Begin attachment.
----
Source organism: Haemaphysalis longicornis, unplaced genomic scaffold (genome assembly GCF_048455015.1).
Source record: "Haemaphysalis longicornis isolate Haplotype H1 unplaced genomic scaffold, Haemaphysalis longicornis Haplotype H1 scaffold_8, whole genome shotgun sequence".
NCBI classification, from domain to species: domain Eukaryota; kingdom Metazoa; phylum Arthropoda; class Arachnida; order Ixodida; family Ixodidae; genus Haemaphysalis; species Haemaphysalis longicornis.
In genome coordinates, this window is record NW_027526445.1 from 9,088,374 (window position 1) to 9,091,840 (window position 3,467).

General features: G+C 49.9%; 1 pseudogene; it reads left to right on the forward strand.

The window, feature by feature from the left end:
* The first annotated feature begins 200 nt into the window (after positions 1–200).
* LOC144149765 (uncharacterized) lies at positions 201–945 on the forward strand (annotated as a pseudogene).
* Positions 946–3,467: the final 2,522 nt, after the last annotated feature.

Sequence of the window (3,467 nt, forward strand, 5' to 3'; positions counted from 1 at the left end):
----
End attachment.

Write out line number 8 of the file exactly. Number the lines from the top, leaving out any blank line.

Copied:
* LOC144149765 (uncharacterized) lies at positions 201–945 on the forward strand (annotated as a pseudogene).